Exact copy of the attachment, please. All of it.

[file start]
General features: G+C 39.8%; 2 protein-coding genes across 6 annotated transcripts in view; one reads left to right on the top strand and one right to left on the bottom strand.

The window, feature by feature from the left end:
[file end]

General features: G+C 39.8%; 2 protein-coding genes across 6 annotated transcripts in view; one reads left to right on the top strand and one right to left on the bottom strand.

The window, feature by feature from the left end: